Home Democratic Party The Democratic Party in Virginia: One Big, Fat, Crazy Family

The Democratic Party in Virginia: One Big, Fat, Crazy Family


Throughout last year, grassroots groups expressed frustration at how “the Party” handled the elections, their strategy, the tools they chose, how they interacted with the grassroots, and a host of other issues. After the election, many activists said that the great results were in spite of the party, not because of it.

This past Sunday, Chris Bolling, Executive Director of the Democratic Party of Virginia (DPVA) came to speak at the NoVA Grassroots Coalition meeting (a monthly meeting of leaders of various grassroots organizations), and one of the first things Bolling tried to do was to clarify that people expressing anger at “the Party” needed to understand who they were talking about, since that encompasses many distinct levels that operate mostly independently of one another. For example, he explained that if you thought “the Party” should have supported more candidates or tougher races, or divided the money among candidates in a different way, those were all decisions made by the House Democratic Caucus, not DPVA.

Bolling then went on to describe in greater detail the five layers that make up what we think of as “the Party”:

  • The national party groups. This includes DGA (Democratic Governors Association), DCCC (Democratic Congressional Campaign Committee), DLCC (Democratic Legislative Campaign Committee), DAGA (Democratic Attorney Generals Association), who respectively work exclusively at the national level on campaigns for governors, Congressional races, legislative races, and Attorneys General. And the DNC (Democratic National Committee), which sets the party platform, and coordinates state and local parties. The DCCC is fairly well funded, but the other national groups are often underfunded or even in debt.
  • The state top campaigns. In 2017, that was mainly the Northam for Governor campaign (plus the Fairfax for LG and Herring for AG campaigns). This year, it’s Sen. Tim Kaine’s reelection campaign. These campaigns raise their own money and operate autonomously, focusing on getting their candidates at the top of the ticket elected.
  • The Coordinated campaign. This is a parallel-organization to the state top campaign, with leaders selected by the state top campaign and funding by the top campaign. The Coordinated’s job is to run the field campaigns up and down the ticket.
  • The Democratic Party of Virginia (DPVA). DPVA is the “support” arm of the state party. They provide data and support services, run the VAN, and assist local committees. They do their own fundraising, and spend those funds on their own staff and functions, as well as contributing some to the other levels of the party.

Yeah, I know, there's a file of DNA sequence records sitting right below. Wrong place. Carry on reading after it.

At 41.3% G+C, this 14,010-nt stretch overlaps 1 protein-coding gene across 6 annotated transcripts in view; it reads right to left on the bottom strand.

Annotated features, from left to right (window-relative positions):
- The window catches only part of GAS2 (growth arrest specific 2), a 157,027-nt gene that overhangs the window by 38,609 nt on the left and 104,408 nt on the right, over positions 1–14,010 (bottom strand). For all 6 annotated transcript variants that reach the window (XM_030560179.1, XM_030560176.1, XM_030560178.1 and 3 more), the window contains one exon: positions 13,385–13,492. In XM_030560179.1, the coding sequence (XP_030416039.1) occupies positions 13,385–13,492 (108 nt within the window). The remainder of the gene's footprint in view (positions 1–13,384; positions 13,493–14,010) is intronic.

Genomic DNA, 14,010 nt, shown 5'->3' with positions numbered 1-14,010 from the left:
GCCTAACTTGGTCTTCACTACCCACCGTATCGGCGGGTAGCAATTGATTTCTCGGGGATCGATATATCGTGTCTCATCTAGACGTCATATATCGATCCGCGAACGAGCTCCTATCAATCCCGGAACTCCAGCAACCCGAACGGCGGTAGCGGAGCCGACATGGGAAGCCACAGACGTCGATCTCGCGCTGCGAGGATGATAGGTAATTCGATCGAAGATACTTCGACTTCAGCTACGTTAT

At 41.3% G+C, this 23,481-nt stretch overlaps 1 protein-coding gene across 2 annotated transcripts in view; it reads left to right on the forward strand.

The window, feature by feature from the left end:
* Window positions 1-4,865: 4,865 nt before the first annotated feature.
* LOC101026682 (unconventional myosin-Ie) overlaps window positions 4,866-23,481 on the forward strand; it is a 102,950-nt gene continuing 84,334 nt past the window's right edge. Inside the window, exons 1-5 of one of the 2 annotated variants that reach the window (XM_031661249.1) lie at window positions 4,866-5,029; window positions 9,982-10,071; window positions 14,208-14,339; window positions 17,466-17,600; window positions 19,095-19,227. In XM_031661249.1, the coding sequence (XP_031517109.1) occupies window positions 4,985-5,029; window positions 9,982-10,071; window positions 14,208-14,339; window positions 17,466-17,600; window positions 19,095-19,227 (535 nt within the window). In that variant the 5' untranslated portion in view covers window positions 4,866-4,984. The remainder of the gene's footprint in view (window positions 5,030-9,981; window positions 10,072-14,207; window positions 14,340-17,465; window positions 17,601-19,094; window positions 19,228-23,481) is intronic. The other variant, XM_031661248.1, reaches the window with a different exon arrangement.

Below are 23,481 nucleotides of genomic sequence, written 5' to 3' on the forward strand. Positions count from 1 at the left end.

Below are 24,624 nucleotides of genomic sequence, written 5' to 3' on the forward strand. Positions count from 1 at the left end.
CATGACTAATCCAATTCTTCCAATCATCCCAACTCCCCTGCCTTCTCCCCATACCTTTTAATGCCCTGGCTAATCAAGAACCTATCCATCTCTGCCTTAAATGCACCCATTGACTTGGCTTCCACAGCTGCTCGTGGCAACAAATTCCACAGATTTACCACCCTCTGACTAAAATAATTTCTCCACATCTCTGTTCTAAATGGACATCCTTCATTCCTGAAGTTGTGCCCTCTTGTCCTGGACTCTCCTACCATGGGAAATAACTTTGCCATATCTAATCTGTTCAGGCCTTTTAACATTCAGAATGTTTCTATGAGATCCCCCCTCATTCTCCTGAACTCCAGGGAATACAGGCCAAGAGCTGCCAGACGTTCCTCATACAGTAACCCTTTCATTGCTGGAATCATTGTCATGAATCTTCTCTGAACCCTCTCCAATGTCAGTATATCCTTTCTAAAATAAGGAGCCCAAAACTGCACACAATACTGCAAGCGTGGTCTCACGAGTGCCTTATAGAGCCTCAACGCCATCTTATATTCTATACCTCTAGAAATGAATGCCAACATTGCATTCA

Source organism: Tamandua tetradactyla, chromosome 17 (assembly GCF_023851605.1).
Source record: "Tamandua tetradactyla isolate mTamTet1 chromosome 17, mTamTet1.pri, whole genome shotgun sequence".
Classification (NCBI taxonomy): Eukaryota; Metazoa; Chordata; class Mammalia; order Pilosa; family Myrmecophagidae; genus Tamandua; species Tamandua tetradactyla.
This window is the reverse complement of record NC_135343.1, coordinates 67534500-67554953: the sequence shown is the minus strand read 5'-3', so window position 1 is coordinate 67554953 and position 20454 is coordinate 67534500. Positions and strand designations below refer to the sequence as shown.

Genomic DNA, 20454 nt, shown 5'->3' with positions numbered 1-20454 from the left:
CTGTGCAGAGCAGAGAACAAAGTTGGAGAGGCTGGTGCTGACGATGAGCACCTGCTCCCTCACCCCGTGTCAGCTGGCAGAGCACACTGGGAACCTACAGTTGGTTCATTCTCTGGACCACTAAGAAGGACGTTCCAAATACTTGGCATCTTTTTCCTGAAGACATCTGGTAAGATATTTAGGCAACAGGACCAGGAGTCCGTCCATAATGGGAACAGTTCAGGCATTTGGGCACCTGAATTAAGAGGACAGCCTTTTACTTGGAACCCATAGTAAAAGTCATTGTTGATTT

• The House/Senate Caucuses. They work to elect and re-elect Delegates and Senators. They do their own fundraising, and operate autonomously.

What Bolling explained about each of these groups is that they can vary in terms of how conservative they are in campaign strategies, in willingness to work with grassroots organizers, willingness to use the latest technologies and social media, etc. For example, Tim Kaine’s campaign is expected to be quite progressive in that sense, far more so than Ralph Northam’s was, or Mark Warner’s will be.

Ultimately, although the levels communicate back and forth with one another, Bolling said, each one operates independently and autonomously. It’s a tenuous relationship. So, DPVA doesn’t tell the House Democratic Caucus how to run their Delegate campaigns, and the House or Senate Caucus doesn’t tell the gubernatorial campaign what to do.

They are also quite likely to have different strategies from one another, as in the case of a gubernatorial campaign and the House campaigns. The main thing each one considers is who their target voters are, and how to reach those target voters specifically. And even though Democratic candidates might be running in the same election cycle as one another, they might not have the same targets, and certainly the targets change from year to year.

For example, in 2017, Northam obviously needed to turn out voters in Northern Virginia and Richmond–where Democrats also expected to pick up Delegate seats–but because he had strong support in Hampton Roads, where Democrats don’t always pick up a lot of votes, his campaign shifted some resources towards working to reach voters in that area more. That didn’t necessarily mean, though, that the House Caucus wanted to shift their money or energy towards those House races.

Bolling was asked multiple ways about the role of the grassroots. In fact, a few people noted that he didn’t actually mention the grassroots until someone specifically brought it up. I think although he showed up, which is a first step for sure, he still hasn’t quite begun to think about where the grassroots activists fit into the picture. He said repeatedly that the party was caught off guard by the size of the blue wave, and hadn’t really strategized with such a large force in mind, but that he did not expect them to make that mistake again. Yet, if he isn’t thinking about ways to tap into and corral the energy of the grassroots activists, it doesn’t seem clear that they won’t be surprised again. And at the same time, if the grassroots activists don’t figure out how to communicate with and trust the party and its leaders somewhat, we risk missing out on the kinds of synergies we might develop.

You know the movie My Big Fat Greek Wedding? Sometimes I think Democrats are the Portokalos family–everyone talking on top of one another, kinda loud, kinda crazy, sometimes fighting, but all really passionate, warm and welcoming. And the Republicans are the quiet, Protestant, Miller family, sitting in near silence at a big half-empty candlelit table.


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